Pfiz­er's JAK in­hibitor clears sec­ond piv­otal eczema study, but can it top­ple Re­gen­eron's Dupix­ent?

The atopic der­mati­tis mar­ket is crowd­ed. Dupix­ent, from Re­gen­eron and Sanofi, may be king of the ar­se­nal of ther­a­pies to com­bat eczema — but var­i­ous drug­mak­ers big and small are out to usurp its throne. Pfiz­er on Fri­day made its pitch, with a sec­ond slate of pos­i­tive late-stage da­ta on its ex­per­i­men­tal drug, abroc­i­tinib.

Abroc­i­tinib be­longs to a class of drugs called Janus ki­nase (JAK) in­hibitors — which have been plagued with safe­ty con­cerns. Named af­ter the two-faced Ro­man God Janus, the fam­i­ly con­sists of four en­zymes: JAK1, JAK2, JAK3 and TYK2, which are as­so­ci­at­ed with cy­tokine re­cep­tors on the sur­face of cells and form part of a path­way in­volved in in­flam­ma­to­ry and im­mune re­spons­es.

Abroc­i­tinib, a JAK1 in­hibitor, is thought to mod­u­late mul­ti­ple cy­tokines in­volved in the patho­phys­i­ol­o­gy of eczema in­clud­ing in­ter­leukin (IL)-4, IL-13, IL-31, and in­ter­fer­on gam­ma. On Fri­day, the US drug­mak­er said it had met goals of the 391-pa­tient JADE MONO-2 study, which test­ed two dos­es (100mg and 200mg once dai­ly) of the drug against a place­bo.

Con­sis­tent with the JADE MONO-1 tri­al, da­ta from this study showed that by week 12 the per­cent­age of pa­tients achiev­ing each co-pri­ma­ry ef­fi­ca­cy end­point, as well as each key sec­ondary end­point, with ei­ther dose of abroc­i­tinib was sta­tis­ti­cal­ly sig­nif­i­cant­ly high­er than place­bo. In ad­di­tion, a sta­tis­ti­cal­ly sig­nif­i­cant num­ber of pa­tients achieved a re­duc­tion in pru­ri­tus (se­vere itch­ing) by week 2, as mea­sured by a four-point or larg­er re­duc­tion in itch sever­i­ty mea­sured with the pru­ri­tus nu­mer­i­cal rat­ing scale (NRS).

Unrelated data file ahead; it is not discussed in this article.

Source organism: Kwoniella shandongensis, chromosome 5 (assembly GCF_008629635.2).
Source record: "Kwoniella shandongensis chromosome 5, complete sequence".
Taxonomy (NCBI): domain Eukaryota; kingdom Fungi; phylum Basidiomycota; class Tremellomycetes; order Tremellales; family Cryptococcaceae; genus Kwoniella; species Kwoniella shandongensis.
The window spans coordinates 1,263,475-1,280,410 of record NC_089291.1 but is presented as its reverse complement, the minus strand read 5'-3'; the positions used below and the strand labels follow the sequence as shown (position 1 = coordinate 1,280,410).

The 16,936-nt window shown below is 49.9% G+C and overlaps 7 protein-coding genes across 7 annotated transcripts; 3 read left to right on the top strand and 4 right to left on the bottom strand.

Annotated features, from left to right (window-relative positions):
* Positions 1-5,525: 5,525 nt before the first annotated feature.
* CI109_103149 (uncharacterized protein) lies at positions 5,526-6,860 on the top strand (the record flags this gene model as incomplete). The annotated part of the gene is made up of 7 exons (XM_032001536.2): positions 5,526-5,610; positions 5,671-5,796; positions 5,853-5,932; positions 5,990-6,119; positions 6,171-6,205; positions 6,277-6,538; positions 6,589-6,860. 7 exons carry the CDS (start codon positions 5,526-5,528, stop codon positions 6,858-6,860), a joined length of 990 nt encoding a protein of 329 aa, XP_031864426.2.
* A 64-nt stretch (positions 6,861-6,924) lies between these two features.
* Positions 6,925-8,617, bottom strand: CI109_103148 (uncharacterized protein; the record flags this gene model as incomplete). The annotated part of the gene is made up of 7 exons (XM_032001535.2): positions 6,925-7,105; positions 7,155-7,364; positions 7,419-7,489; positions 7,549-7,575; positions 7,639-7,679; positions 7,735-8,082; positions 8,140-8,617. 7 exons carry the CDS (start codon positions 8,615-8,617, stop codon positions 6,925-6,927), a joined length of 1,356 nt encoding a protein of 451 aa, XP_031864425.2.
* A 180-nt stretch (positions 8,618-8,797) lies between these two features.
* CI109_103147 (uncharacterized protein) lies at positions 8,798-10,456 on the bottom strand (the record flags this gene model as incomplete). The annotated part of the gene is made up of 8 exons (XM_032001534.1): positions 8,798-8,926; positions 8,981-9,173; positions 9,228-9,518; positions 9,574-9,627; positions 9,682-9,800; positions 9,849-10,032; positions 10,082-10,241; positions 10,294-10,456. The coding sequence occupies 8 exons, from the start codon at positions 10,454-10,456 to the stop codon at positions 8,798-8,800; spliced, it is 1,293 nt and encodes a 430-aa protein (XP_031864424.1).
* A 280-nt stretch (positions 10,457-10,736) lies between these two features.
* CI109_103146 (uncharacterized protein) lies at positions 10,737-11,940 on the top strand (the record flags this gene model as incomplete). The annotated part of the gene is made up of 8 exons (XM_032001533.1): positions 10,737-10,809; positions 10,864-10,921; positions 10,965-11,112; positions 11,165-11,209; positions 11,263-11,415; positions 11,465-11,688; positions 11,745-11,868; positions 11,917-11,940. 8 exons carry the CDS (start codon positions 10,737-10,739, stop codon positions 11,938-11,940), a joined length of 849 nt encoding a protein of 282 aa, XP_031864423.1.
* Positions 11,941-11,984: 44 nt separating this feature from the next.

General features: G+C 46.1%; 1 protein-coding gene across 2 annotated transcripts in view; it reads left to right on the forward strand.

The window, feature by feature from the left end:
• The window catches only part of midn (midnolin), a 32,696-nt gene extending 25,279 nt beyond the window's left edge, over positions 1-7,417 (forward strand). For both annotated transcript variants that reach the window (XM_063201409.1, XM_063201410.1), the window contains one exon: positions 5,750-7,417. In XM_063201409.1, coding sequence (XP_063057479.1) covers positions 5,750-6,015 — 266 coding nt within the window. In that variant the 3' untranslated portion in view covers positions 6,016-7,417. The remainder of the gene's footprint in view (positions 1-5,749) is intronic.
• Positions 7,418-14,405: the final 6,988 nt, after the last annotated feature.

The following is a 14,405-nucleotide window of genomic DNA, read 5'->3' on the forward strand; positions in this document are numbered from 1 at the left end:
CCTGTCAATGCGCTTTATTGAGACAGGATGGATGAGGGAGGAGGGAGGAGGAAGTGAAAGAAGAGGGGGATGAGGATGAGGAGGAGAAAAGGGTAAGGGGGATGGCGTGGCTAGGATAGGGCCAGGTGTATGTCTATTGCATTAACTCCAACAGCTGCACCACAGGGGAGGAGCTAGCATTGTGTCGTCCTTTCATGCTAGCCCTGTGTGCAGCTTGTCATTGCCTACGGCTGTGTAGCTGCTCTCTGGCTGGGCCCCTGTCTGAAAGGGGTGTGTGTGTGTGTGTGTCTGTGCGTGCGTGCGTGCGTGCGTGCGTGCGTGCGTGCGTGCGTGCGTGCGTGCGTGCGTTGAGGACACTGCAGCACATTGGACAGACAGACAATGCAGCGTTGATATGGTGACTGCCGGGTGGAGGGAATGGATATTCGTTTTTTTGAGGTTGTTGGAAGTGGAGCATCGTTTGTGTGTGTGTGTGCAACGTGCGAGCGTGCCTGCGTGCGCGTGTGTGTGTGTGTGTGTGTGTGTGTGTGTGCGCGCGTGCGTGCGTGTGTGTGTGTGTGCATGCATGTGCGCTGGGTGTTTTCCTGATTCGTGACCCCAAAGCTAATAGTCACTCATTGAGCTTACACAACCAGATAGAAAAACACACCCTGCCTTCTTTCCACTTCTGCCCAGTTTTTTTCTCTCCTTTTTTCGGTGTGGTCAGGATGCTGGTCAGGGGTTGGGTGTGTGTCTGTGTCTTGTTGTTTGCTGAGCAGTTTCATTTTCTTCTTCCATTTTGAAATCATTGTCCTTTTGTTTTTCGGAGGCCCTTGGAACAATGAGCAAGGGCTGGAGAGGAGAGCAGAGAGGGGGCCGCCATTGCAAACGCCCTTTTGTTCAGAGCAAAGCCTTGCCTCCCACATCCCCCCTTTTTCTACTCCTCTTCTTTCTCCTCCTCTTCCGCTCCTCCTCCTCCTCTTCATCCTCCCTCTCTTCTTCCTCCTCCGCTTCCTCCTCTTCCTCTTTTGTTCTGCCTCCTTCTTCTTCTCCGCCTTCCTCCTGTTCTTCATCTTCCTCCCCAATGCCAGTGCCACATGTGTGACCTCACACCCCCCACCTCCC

De­tailed da­ta from JADE MONO-1 are ex­pect­ed at a Madrid con­fer­ence in Oc­to­ber, Pfiz­er $PFE said, adding that re­sults from a tri­al test­ing abroc­i­tinib against an ac­tive con­trol should read­out in spring 2020.

There are var­i­ous JAK in­hibitors on the mar­ket ap­proved for a range of im­mune-me­di­at­ed dis­eases. Pfiz­er al­ready has a JAK1/JAK3 in­hibitor — Xel­janz — in its port­fo­lio, al­though its use has been blight­ed by reg­u­la­to­ry re­stric­tions af­ter the high­er dose of the block­buster drug was found to be as­so­ci­at­ed with the risk of blood clots and death.

Eli Lil­ly’s $LLY JAK1/JAK2 Olu­mi­ant, mean­while, was ini­tial­ly re­ject­ed by the US agency due to safe­ty con­cerns — on­ly to even­tu­al­ly se­cure ap­proval for the low­er dose. Lil­ly’s part­ner, In­cyte $IN­CY, elect­ed to walk away from co-fund­ing the drug’s de­vel­op­ment as fears about the ben­e­fit-risk pro­file of the class of drugs ac­cu­mu­lat­ed. Last month Ab­b­Vie’s $AB­BV JAK1 upadac­i­tinib was cleared by the FDA for rheuma­toid arthri­tis with a black box warn­ing, a fea­ture an­a­lysts ex­pect will be in­cor­po­rat­ed in­to the la­bel of Gilead’s $GILD Gala­pa­gos-part­nered fil­go­tinib, should it se­cure ap­proval.

In terms of atopic der­mati­tis specif­i­cal­ly, Re­gen­eron $REGN and Sanofi’s $SNY Dupix­ent (chem­i­cal­ly known as dupilum­ab) was the first bi­o­log­ic to win ap­proval for the con­di­tion in 2017, and is now the de-fac­to leader in the mar­ket. It is en­gi­neered to in­hib­it the sig­nal­ing of IL-4 and IL-13 — two pro­teins that like­ly play a key role in the in­flam­ma­tion that un­der­lies eczema and a host of al­ler­gic dis­eases.

“While dupilum­ab (dupi) has set an ex­treme­ly high bar in AD, the evolv­ing com­pet­i­tive land­scape has not been quite as strong yet. Re­cent de­vel­op­ments serve as im­por­tant re­minders that the ‘crowd­ed’ AD land­scape may not look quite as con­gest­ed once the dust starts to set­tle and the win­ners cre­ate sep­a­ra­tion from the rest of the pack,” SVB Leerink an­a­lysts wrote in a note in June.